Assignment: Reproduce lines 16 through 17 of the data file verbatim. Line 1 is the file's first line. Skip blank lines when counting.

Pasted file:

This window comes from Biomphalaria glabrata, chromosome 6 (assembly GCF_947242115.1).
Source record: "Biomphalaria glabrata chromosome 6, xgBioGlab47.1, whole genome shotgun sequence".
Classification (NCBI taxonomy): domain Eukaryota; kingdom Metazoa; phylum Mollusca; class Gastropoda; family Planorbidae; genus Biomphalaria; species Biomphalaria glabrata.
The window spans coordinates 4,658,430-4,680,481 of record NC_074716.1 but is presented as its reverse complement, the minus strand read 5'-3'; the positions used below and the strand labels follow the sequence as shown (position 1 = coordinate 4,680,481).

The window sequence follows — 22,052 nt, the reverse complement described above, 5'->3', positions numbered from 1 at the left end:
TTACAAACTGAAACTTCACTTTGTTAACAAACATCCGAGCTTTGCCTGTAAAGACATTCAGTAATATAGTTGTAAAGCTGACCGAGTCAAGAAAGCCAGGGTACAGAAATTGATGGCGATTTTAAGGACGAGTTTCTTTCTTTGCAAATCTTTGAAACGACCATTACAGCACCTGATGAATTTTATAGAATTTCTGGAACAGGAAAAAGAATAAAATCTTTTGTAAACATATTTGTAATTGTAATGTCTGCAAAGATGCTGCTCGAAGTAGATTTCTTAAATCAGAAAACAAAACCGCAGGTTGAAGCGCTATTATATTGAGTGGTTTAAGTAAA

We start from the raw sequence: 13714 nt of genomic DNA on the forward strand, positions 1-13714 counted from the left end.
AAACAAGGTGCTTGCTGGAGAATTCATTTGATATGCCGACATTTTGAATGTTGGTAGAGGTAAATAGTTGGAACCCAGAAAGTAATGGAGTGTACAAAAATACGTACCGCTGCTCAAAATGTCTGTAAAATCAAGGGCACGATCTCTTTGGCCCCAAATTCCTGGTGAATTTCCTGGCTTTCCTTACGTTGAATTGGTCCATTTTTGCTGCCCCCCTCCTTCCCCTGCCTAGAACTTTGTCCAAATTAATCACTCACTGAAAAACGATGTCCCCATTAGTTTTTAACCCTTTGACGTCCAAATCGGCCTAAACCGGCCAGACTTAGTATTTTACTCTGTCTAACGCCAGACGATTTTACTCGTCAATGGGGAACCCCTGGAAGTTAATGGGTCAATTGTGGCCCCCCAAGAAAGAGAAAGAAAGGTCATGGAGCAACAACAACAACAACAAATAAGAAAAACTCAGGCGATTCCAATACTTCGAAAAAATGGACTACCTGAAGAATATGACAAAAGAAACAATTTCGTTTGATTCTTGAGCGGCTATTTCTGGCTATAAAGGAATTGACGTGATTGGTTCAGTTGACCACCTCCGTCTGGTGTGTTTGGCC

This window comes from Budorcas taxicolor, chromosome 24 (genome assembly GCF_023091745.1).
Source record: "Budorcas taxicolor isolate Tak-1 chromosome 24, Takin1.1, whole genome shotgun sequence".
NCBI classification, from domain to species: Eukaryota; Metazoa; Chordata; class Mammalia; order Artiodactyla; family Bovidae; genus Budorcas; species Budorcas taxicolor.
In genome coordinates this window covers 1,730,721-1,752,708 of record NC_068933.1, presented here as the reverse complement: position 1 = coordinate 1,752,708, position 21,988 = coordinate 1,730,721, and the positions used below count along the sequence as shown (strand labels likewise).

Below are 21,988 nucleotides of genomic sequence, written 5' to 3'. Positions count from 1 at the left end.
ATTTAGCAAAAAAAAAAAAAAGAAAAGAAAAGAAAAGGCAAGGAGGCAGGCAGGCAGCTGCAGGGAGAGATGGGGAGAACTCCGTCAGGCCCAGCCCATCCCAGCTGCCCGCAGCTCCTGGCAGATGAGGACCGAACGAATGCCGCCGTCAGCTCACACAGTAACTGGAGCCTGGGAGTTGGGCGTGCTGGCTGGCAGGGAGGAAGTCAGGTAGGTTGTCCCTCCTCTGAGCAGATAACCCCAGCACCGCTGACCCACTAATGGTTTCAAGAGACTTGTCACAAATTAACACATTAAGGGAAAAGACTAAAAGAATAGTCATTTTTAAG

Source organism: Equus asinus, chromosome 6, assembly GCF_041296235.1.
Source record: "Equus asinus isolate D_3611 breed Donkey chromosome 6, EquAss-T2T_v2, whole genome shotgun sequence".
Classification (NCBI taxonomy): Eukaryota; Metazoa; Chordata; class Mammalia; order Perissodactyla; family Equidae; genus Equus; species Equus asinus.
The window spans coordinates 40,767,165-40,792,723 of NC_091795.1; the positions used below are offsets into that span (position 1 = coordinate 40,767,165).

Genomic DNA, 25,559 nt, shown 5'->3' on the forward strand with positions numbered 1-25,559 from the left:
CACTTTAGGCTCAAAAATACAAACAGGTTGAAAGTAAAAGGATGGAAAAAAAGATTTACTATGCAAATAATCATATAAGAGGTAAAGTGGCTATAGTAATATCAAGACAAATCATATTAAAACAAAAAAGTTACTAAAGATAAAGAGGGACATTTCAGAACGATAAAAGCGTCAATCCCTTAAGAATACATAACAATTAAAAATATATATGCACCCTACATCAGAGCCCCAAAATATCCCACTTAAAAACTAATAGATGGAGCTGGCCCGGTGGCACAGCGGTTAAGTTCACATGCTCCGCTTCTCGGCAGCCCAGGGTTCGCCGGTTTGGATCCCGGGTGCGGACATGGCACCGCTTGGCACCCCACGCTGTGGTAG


Source record: "Equus asinus isolate D_3611 breed Donkey chromosome 6, EquAss-T2T_v2, whole genome shotgun sequence".
Classification (NCBI taxonomy): Eukaryota; Metazoa; Chordata; class Mammalia; order Perissodactyla; family Equidae; genus Equus; species Equus asinus.